Paul Broadhead, BSA Head of Mortgages & Housing, takes a look at the regulation of the mortgage market and UK financial services more widely - what we've seen in 2023 and what to look out for in 2024. First published in Mortgage Finance Gazette.
Before we head into the new year and focus on 2024 plans and priorities, not to mention personal resolutions, I thought I would take a moment to look back on 2023.
It has obviously been a year of many challenges for consumers. The ongoing hikes in interest rates, high inflation and the wider cost of living crisis have led to reduced mortgage affordability, extended mortgage terms and rising mortgage arrears.
Recently it seems to be the norm, at least in our industry, that with every new crisis comes new rules and regulations, and the challenges in 2023 were no exception with the launch of the new Mortgage Charter in June. The Charter sets out standards that lenders, who sign up to the voluntary Charter, will adopt to help borrowers struggling to meet their mortgage payments. It was created over a busy weekend in June, following a meeting between the largest mortgage lenders, the regulator and the Chancellor. Its final form was a solution-focused agreement that built on the extensive support lenders were already offering their borrowers, so it wasn’t surprising that a good number of lenders quickly signed up.
Looking more widely at the regulation of UK financial services, in our post-Brexit world the regulators were already using their new found freedoms to re-examine the rule books to review 40 years of ‘cut and pasted’ EU regulation. The Prudential Regulation Authority (PRA), was one of the first out of the starting blocks with their proposed Strong & Simple Prudential Framework in 2021. We warmly welcomed their consultation on this, which promises a more proportionate and effective approach for small and medium sized organisations. This is a once in a generation opportunity for the PRA to reduce the regulatory burden while retaining the robustness of the framework, so we appreciate it must take the time to do it once, and do it well. But in two years the project has progressed at a snail’s pace and in 2024 we must see some real progress towards these much needed changes.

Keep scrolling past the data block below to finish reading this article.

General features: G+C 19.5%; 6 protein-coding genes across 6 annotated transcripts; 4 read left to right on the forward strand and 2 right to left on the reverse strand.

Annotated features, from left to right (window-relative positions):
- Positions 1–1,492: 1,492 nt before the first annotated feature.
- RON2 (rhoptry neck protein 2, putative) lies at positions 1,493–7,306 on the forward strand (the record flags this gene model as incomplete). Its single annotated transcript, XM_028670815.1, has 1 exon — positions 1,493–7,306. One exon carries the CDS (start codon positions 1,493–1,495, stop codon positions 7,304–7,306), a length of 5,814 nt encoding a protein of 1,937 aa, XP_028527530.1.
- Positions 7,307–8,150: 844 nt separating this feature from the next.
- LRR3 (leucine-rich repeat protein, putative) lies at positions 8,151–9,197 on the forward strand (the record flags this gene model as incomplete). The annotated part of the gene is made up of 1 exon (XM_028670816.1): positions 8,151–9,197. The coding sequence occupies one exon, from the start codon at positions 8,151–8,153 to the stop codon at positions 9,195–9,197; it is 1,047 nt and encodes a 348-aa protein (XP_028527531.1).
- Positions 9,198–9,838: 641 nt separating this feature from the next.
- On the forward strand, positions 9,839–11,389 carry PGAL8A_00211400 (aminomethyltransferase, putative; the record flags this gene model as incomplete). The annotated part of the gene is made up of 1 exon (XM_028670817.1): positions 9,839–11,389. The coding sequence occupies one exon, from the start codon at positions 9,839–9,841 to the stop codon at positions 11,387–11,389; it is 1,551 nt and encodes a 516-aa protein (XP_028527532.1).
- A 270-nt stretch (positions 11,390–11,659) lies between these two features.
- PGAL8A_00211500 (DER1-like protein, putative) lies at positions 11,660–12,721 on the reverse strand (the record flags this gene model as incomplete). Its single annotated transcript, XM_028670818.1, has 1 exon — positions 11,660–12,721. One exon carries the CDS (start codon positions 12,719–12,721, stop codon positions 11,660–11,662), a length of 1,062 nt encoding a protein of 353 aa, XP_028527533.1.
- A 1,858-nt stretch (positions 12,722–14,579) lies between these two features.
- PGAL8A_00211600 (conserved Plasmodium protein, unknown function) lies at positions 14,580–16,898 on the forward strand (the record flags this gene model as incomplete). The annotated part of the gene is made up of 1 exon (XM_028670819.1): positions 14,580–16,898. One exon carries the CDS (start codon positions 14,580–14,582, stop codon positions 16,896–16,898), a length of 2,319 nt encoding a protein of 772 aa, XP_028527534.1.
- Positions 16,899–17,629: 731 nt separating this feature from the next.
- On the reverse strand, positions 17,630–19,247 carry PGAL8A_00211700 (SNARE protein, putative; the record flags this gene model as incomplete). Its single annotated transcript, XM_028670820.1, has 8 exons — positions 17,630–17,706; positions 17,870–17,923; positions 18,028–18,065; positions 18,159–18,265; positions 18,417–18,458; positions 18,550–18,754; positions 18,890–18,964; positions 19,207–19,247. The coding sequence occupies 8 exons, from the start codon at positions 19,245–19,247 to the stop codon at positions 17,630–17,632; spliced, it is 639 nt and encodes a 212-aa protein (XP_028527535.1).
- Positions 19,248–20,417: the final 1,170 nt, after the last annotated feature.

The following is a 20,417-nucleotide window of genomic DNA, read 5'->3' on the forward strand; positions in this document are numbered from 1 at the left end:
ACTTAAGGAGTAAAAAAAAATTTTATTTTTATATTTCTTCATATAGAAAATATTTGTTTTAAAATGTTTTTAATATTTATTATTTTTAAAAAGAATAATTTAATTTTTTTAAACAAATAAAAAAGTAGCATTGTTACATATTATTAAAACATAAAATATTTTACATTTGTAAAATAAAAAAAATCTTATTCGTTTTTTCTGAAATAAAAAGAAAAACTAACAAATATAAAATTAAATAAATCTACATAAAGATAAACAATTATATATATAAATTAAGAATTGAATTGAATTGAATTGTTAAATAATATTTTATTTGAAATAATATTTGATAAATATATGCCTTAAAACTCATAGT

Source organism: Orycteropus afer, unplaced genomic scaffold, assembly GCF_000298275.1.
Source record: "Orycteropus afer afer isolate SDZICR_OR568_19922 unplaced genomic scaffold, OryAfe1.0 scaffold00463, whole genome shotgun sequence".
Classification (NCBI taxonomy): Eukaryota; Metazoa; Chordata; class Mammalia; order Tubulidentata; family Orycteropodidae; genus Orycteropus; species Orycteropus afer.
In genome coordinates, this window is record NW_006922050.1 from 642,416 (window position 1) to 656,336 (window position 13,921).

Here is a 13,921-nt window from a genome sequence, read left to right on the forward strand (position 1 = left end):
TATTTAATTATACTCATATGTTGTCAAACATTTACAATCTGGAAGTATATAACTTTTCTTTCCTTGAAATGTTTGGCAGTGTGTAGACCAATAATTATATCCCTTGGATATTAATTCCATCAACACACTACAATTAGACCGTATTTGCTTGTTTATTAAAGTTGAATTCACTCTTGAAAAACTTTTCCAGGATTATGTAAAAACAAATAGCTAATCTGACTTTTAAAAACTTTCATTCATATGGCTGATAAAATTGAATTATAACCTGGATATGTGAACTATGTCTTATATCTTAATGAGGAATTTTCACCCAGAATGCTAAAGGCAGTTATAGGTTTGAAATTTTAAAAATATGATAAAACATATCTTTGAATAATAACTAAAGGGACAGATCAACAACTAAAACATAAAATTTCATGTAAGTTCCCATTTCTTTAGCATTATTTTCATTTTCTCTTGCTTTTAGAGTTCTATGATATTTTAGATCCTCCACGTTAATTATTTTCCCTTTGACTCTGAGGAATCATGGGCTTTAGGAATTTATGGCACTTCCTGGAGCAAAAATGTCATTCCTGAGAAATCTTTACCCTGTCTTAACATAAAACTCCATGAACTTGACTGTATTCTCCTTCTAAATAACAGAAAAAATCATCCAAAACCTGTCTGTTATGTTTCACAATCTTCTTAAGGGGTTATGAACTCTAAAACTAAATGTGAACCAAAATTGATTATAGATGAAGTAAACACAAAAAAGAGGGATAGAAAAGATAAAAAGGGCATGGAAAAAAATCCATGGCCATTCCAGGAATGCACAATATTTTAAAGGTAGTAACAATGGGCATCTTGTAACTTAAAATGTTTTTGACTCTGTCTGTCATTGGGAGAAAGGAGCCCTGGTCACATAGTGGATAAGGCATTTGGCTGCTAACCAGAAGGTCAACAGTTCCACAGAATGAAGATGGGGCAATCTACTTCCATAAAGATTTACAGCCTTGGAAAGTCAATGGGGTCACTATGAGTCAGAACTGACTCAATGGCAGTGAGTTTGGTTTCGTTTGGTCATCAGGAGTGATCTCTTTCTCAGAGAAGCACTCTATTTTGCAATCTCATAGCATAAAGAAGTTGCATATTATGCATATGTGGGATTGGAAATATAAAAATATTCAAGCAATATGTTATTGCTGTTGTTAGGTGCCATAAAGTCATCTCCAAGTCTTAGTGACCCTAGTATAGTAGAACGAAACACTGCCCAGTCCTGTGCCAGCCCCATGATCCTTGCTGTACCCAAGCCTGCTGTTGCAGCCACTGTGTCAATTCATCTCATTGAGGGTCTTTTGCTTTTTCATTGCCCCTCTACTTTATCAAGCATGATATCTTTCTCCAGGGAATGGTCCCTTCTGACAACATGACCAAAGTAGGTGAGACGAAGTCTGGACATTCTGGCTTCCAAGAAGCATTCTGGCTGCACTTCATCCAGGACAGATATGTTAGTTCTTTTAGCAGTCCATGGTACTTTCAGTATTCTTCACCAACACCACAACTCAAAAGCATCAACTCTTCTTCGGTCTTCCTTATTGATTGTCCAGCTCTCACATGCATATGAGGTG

When the simpler regime is implemented, small firms will have the choice to opt in or out. Basel 3.1 is the alternative for those who opt out, as well as for those who are over the size threshold for the simpler regime and those who use internal models to calculate capital requirements. The PRA is also consulting on Basel 3.1 and while we broadly support its ambitions, we are also keen to raise, and hopefully avoid, potential unintended consequences, such as for self-build and holiday lets.
Of course, the biggest regulatory change in 2023 has been the introduction of the Financial Conduct Authority’s (FCA) Consumer Duty, which is aimed at ensuring good outcomes for retail customers. As well as delivering good customer outcomes, the Duty also requires organisations to evidence how those outcomes are being met. I was pleased that the BSA worked in collaboration with the Association of Mortgage Intermediaries (AMI), UK Finance and Intermediary Mortgage Lenders Association (IMLA) to produce an industry approach to the Fair Value Assessment. As with the Mortgage Charter, I’m a firm believer that the best results can only be achieved when all interested parties work together towards a common goal.
Which brings me to my conclusion, in 2023 we have clearly seen a lot happening in the regulatory world of UK financial services, and individually it all has strong and worthy ambitions. But many of these initiatives are being developed in isolation, without a wider over-arching strategy of how they will interact and work together. This concerns me, as there is a real danger that unintentionally there will be clauses that will stifle, rather than encourage, innovation, progress and ultimately good consumer outcomes. Perhaps being more collaborative could be a good New Year’s resolution for all our regulators!
This article was first published in Mortgage Finance Gazette